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Sweet Clover in the Garden of Hekate

Sweet Clover (Melilotus officinalis) is one of my favorite plants because of its many medicinal and magical uses, though it is often considered a hated invasive and is usually either pulled, burned, or poisoned without a second thought. We can come into a better relationship with invasive plants, however, and they may even become some of our greatest allies! Being very close relatives of true clovers, these plants have trifoliate leaves and a spike of yellow or white flowers, the whole plant having a pleasant, vanilla-like aroma. It is a favorite of pollinators of all sorts, though I often see large numbers of native bees flocking to its tasty flowers (an indication of its alignment to Hekate). Also called melilot, this plant has had a wide array of uses throughout its history, though it has fallen out of vogue in recent years, likely due to its potential toxicity.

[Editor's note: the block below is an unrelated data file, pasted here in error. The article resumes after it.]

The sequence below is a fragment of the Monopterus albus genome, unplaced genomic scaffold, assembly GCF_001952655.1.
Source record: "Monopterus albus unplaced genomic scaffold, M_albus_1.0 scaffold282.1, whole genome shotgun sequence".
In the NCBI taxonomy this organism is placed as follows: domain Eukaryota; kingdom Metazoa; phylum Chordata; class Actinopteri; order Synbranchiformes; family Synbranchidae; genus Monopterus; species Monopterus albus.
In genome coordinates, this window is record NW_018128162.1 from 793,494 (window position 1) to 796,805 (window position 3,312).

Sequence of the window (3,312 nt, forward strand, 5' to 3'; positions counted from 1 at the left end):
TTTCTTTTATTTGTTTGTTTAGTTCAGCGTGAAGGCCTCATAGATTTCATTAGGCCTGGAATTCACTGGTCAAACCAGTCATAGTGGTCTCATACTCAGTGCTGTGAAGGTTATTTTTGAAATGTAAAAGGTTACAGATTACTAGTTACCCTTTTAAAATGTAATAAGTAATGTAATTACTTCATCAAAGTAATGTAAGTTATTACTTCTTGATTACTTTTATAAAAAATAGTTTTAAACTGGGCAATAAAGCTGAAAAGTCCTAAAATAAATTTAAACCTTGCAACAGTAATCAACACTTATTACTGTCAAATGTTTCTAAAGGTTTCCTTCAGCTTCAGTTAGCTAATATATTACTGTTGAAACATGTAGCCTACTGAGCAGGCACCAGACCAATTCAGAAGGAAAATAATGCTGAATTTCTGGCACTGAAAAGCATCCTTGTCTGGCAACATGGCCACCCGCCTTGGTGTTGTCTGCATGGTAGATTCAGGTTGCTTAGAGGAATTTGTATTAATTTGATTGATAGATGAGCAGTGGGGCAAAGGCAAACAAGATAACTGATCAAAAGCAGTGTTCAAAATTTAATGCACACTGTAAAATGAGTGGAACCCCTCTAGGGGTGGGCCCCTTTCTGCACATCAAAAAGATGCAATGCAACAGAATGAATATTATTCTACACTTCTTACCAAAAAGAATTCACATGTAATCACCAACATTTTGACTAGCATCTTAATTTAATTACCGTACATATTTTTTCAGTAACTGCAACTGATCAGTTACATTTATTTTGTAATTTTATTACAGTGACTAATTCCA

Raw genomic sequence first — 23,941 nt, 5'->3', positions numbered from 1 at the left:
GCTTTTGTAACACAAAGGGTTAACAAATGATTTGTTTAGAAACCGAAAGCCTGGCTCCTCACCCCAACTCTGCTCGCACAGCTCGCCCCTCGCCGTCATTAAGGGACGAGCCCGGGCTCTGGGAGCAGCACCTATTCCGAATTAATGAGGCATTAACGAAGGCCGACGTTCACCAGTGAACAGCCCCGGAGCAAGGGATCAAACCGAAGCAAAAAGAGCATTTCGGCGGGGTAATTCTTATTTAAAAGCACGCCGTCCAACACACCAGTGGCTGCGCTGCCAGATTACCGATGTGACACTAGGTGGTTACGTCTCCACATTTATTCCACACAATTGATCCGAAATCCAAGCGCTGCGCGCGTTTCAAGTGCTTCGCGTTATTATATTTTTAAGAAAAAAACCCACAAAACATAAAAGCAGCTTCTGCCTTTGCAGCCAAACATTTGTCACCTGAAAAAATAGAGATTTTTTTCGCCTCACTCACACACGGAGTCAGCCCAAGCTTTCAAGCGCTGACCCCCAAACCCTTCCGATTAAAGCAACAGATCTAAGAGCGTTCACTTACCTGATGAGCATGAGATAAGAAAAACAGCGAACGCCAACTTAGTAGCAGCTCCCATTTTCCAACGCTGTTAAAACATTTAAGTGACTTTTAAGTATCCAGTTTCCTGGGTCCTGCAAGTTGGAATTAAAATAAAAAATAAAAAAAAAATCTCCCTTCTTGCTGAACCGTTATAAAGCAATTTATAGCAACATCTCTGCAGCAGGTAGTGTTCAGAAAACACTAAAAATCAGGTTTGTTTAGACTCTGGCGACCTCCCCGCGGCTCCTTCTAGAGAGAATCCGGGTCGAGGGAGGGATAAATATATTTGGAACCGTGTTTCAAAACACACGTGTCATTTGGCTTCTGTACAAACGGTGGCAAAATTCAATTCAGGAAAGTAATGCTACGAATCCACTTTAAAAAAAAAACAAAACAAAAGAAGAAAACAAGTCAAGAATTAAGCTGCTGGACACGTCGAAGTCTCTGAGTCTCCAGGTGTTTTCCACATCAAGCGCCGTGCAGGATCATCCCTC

Sweet clover produces a chemical compound called coumarin, an anticoagulant blood thinner similar to Warfarin. When the plant is not properly dried, however, a mold begins to form within the structure of the plant that converts coumarin into dicoumarol, a very fast-acting and aggressive anticoagulant that can lead to internal hemorrhage and aneurysm. It is a Vitamin K inhibitor, causing an essential step in the coagulation process to not occur, leading to overly thin blood in people without a clotting condition and thus its related hemorrhagic disorders. Cattle and other livestock can develop something called “sweet clover syndrome”, a highly fatal hemorrhagic disorder, which is really dicoumarol toxicity from eating moldy feed. Dicoumarol also crosses the placental barrier, meaning it can lead to miscarriage or the presence of the syndrome in new born animals. It takes only 20-30 mg/kg of feed throughout several weeks to develop this condition. Ingestion of dicoumarol at small amounts for only a number of days can cause similar hemorrhaging in humans, so caution must be taken when employing this herb. However, dicoumarol derived from Melilotus is enormously important in pharmaceutical applications, as it is a primary anticoagulant and has also shown efficacy in treating cancer, tuberculosis, and even in blocking the replication of the HIV virus.